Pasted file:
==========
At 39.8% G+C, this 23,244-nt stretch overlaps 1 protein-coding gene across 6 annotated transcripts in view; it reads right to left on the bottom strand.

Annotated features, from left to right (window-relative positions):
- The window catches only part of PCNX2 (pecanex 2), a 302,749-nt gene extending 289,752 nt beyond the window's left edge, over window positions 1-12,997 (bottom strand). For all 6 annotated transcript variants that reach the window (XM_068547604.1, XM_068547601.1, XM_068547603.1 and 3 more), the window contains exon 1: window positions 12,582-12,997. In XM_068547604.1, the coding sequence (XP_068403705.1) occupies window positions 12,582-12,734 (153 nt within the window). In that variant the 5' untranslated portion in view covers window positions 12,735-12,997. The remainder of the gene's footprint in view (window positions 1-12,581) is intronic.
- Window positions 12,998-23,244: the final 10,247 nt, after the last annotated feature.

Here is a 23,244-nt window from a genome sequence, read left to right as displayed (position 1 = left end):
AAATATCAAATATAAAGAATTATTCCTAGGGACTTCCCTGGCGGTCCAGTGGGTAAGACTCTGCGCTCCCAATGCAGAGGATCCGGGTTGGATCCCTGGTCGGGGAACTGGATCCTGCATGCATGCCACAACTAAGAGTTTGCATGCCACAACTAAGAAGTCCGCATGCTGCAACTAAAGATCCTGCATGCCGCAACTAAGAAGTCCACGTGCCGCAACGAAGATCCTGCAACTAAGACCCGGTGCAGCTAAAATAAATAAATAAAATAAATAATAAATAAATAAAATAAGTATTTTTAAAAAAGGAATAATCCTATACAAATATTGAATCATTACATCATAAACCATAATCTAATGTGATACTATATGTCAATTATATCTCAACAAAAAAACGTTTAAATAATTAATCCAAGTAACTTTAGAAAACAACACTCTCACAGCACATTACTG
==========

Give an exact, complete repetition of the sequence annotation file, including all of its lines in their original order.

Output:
At 39.8% G+C, this 23,244-nt stretch overlaps 1 protein-coding gene across 6 annotated transcripts in view; it reads right to left on the bottom strand.

Annotated features, from left to right (window-relative positions):
- The window catches only part of PCNX2 (pecanex 2), a 302,749-nt gene extending 289,752 nt beyond the window's left edge, over window positions 1-12,997 (bottom strand). For all 6 annotated transcript variants that reach the window (XM_068547604.1, XM_068547601.1, XM_068547603.1 and 3 more), the window contains exon 1: window positions 12,582-12,997. In XM_068547604.1, the coding sequence (XP_068403705.1) occupies window positions 12,582-12,734 (153 nt within the window). In that variant the 5' untranslated portion in view covers window positions 12,735-12,997. The remainder of the gene's footprint in view (window positions 1-12,581) is intronic.
- Window positions 12,998-23,244: the final 10,247 nt, after the last annotated feature.

Here is a 23,244-nt window from a genome sequence, read left to right as displayed (position 1 = left end):
AAATATCAAATATAAAGAATTATTCCTAGGGACTTCCCTGGCGGTCCAGTGGGTAAGACTCTGCGCTCCCAATGCAGAGGATCCGGGTTGGATCCCTGGTCGGGGAACTGGATCCTGCATGCATGCCACAACTAAGAGTTTGCATGCCACAACTAAGAAGTCCGCATGCTGCAACTAAAGATCCTGCATGCCGCAACTAAGAAGTCCACGTGCCGCAACGAAGATCCTGCAACTAAGACCCGGTGCAGCTAAAATAAATAAATAAAATAAATAATAAATAAATAAAATAAGTATTTTTAAAAAAGGAATAATCCTATACAAATATTGAATCATTACATCATAAACCATAATCTAATGTGATACTATATGTCAATTATATCTCAACAAAAAAACGTTTAAATAATTAATCCAAGTAACTTTAGAAAACAACACTCTCACAGCACATTACTG